The majority of UK employees don’t consider the effect their use of mobile devices in the workplace has on colleagues, research reveals.
A survey of more than 5,000 workers, carried out by YouGov and commissioned by T-Mobile, reveals that 61% of respondents admitted to practising bad “mobile manners” such as leaving phones switched on and answering calls in meetings.
Such bad practice is negatively affecting workers, with 17% admitting they are left feeling disrespected or ignored when others practise poor mobile manners.
The majority (87%) of respondents admitted to being irritated when a mobile device rings in a meeting, with 91% feeling angry if the device is answered.
Four out of five office workers (80%) believe it is unacceptable to send or read a text message during a meeting.
However, a little more than one-third (38%) feel that using a laptop during a meeting is unacceptable.
According to the survey, workers want companies to take a role in quashing bad mobile manners, but 55% of respondents said their employer offers no guidance on the appropriate use of mobile devices in the workplace.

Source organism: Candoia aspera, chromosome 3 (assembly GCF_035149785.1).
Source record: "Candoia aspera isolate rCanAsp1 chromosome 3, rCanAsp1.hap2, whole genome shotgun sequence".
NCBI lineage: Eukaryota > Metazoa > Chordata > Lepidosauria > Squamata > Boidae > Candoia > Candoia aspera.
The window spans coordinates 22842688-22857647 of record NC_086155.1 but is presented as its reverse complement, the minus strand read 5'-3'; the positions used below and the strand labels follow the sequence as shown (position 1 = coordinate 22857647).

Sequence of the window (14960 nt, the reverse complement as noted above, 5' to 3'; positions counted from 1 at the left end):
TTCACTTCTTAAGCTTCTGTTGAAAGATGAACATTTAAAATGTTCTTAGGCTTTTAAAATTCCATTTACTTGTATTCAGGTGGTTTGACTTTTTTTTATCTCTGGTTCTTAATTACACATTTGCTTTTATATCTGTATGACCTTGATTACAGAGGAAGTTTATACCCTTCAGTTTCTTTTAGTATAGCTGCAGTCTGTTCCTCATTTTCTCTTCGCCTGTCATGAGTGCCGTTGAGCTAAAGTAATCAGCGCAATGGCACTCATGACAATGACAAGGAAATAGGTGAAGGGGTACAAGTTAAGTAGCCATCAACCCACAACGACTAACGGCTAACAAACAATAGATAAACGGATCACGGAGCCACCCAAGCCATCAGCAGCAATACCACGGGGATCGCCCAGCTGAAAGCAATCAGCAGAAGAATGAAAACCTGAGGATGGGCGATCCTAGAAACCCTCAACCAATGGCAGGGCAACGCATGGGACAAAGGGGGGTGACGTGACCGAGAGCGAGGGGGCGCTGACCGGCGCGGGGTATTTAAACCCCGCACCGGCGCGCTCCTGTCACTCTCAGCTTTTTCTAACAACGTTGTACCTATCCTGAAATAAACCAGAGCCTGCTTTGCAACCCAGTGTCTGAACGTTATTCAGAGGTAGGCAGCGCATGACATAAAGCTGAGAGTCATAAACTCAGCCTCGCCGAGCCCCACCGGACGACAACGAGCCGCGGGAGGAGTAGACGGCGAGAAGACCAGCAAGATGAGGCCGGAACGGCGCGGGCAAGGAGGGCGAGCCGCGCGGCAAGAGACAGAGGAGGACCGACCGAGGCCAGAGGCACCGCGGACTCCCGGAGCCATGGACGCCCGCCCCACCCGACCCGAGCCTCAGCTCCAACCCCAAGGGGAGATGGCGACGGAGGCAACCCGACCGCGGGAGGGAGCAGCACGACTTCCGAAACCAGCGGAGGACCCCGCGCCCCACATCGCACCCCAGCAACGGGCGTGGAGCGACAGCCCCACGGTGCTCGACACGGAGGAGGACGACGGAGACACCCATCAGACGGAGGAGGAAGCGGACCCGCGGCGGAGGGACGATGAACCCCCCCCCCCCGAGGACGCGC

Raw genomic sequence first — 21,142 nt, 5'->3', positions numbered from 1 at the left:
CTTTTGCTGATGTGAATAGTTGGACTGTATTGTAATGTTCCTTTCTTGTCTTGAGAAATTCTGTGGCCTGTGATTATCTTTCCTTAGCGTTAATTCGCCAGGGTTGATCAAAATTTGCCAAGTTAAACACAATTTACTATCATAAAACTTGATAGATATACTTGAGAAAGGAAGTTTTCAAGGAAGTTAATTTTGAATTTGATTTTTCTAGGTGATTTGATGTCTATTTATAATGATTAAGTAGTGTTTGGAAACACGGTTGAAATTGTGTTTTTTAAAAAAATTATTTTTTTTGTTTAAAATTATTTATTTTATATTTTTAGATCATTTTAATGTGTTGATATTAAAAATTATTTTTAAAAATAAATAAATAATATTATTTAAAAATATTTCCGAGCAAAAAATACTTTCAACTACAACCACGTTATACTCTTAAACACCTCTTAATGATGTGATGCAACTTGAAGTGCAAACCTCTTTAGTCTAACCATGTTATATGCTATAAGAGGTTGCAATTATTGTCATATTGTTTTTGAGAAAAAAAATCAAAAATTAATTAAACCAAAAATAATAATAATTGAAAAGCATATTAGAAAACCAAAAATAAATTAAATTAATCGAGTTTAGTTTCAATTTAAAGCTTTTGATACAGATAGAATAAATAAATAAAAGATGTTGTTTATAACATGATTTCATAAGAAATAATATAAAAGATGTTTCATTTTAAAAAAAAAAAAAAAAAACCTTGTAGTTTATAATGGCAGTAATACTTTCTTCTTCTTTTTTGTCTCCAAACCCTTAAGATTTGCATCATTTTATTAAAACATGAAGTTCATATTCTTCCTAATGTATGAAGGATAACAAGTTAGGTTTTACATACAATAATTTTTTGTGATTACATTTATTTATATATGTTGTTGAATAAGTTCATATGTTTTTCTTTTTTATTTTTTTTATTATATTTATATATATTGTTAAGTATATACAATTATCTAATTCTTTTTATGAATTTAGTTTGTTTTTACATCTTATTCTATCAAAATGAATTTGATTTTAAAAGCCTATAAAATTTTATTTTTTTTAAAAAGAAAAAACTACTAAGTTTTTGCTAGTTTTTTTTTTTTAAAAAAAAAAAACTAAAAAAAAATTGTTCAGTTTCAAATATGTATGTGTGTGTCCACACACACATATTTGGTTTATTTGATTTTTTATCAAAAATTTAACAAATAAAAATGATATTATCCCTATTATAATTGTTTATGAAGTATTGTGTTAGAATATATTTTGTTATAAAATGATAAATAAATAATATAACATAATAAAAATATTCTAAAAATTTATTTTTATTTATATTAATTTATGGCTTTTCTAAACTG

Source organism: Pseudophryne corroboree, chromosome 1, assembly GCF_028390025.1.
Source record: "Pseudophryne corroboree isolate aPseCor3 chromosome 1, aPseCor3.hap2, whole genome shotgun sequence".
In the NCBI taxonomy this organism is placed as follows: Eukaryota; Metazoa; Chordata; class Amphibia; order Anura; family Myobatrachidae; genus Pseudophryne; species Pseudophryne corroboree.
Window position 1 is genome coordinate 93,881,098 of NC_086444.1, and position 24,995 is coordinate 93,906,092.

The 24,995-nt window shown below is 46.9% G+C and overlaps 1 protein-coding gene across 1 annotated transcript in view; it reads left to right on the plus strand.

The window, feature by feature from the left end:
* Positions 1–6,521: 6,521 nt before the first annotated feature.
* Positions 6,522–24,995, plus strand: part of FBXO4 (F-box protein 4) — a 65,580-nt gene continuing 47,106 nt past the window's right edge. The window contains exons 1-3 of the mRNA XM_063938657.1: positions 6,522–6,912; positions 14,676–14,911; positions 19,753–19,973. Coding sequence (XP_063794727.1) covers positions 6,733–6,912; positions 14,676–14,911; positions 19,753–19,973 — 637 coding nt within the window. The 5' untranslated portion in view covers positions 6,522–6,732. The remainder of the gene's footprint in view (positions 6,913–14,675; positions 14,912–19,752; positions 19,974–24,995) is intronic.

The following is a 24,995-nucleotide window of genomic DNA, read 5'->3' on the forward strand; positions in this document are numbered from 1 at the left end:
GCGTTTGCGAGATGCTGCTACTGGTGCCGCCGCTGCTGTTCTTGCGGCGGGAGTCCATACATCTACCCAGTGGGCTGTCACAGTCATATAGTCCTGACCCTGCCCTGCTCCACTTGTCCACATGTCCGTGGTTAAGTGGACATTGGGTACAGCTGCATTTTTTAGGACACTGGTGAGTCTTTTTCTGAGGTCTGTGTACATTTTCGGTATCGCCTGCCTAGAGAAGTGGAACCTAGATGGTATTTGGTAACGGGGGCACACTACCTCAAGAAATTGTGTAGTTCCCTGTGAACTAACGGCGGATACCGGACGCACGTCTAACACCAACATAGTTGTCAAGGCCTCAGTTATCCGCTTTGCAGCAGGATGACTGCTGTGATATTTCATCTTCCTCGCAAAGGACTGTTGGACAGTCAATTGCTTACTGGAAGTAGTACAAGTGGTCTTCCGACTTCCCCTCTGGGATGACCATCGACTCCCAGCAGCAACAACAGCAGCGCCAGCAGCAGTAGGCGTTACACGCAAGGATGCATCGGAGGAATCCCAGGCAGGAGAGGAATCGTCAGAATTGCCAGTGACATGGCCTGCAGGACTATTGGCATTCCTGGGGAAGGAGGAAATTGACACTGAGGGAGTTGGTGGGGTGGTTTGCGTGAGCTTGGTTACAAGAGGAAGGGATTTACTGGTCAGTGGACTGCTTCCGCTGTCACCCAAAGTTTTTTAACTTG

Phil Chapman, marketing director of T-Mobile UK, said: “It is important that individuals consider their mobile behaviour and that collectively we raise etiquette standards to ensure that mobile devices enhance our working lives without impinging on them.”
T-Mobile’s top 10 mobile etiquette tips
- Ensure your mobile phone is turned off or on silent mode during meetings
- Do not answer calls during meetings
- Do not send text messages during meetings
- Do not leave your mobile device on the table in vibrate mode
- If you are expecting an important call during a meeting, let the participants know at the beginning of the meeting. When you receive the call, discreetly excuse yourself from the room
- Ask yourself: “Do I really need my mobile device for the time period of this meeting or can I leave it behind?”
- Leave laptops closed during meetings. Only open laptops if resources are needed to support the meeting
- Don’t check e-mails on either BlackBerry devices or laptops during meetings. If necessary, turn on ‘out of office’ to alert those e-mailing you that you will be in a meeting and are unable to respond immediately
- Remember to take your phone with you if you leave your desk, or turn the phone off or onto silent mode
- Ask your employer or HR department to provide a policy on the appropriate use of mobile devices in your workplace.